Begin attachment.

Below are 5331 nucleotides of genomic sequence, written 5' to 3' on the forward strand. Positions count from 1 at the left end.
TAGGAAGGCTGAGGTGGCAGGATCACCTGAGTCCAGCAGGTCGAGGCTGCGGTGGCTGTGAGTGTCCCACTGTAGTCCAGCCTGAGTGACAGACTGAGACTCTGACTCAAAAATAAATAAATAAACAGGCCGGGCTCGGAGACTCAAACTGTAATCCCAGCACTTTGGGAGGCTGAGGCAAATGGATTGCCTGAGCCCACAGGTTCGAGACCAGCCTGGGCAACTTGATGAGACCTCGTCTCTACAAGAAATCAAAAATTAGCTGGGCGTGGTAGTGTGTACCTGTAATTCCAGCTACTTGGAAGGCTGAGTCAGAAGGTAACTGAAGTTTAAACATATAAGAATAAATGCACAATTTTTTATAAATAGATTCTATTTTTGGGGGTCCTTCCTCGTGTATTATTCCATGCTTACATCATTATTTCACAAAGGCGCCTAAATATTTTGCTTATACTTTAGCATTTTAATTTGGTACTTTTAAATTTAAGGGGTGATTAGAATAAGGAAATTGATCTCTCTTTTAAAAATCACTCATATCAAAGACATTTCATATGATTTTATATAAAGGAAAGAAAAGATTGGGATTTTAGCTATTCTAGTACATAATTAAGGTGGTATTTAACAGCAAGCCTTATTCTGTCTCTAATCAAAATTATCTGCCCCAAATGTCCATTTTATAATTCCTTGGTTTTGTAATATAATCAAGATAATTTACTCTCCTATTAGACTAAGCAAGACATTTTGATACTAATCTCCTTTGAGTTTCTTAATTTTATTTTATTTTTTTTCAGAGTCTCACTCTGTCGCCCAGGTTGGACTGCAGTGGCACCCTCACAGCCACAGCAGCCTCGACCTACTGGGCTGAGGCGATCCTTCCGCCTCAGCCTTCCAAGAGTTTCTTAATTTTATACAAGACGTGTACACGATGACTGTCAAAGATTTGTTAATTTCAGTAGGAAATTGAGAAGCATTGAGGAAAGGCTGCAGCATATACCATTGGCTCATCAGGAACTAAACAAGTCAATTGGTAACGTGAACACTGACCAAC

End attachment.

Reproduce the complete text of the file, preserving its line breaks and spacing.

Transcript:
Below are 5331 nucleotides of genomic sequence, written 5' to 3' on the forward strand. Positions count from 1 at the left end.
TAGGAAGGCTGAGGTGGCAGGATCACCTGAGTCCAGCAGGTCGAGGCTGCGGTGGCTGTGAGTGTCCCACTGTAGTCCAGCCTGAGTGACAGACTGAGACTCTGACTCAAAAATAAATAAATAAACAGGCCGGGCTCGGAGACTCAAACTGTAATCCCAGCACTTTGGGAGGCTGAGGCAAATGGATTGCCTGAGCCCACAGGTTCGAGACCAGCCTGGGCAACTTGATGAGACCTCGTCTCTACAAGAAATCAAAAATTAGCTGGGCGTGGTAGTGTGTACCTGTAATTCCAGCTACTTGGAAGGCTGAGTCAGAAGGTAACTGAAGTTTAAACATATAAGAATAAATGCACAATTTTTTATAAATAGATTCTATTTTTGGGGGTCCTTCCTCGTGTATTATTCCATGCTTACATCATTATTTCACAAAGGCGCCTAAATATTTTGCTTATACTTTAGCATTTTAATTTGGTACTTTTAAATTTAAGGGGTGATTAGAATAAGGAAATTGATCTCTCTTTTAAAAATCACTCATATCAAAGACATTTCATATGATTTTATATAAAGGAAAGAAAAGATTGGGATTTTAGCTATTCTAGTACATAATTAAGGTGGTATTTAACAGCAAGCCTTATTCTGTCTCTAATCAAAATTATCTGCCCCAAATGTCCATTTTATAATTCCTTGGTTTTGTAATATAATCAAGATAATTTACTCTCCTATTAGACTAAGCAAGACATTTTGATACTAATCTCCTTTGAGTTTCTTAATTTTATTTTATTTTTTTTCAGAGTCTCACTCTGTCGCCCAGGTTGGACTGCAGTGGCACCCTCACAGCCACAGCAGCCTCGACCTACTGGGCTGAGGCGATCCTTCCGCCTCAGCCTTCCAAGAGTTTCTTAATTTTATACAAGACGTGTACACGATGACTGTCAAAGATTTGTTAATTTCAGTAGGAAATTGAGAAGCATTGAGGAAAGGCTGCAGCATATACCATTGGCTCATCAGGAACTAAACAAGTCAATTGGTAACGTGAACACTGACCAAC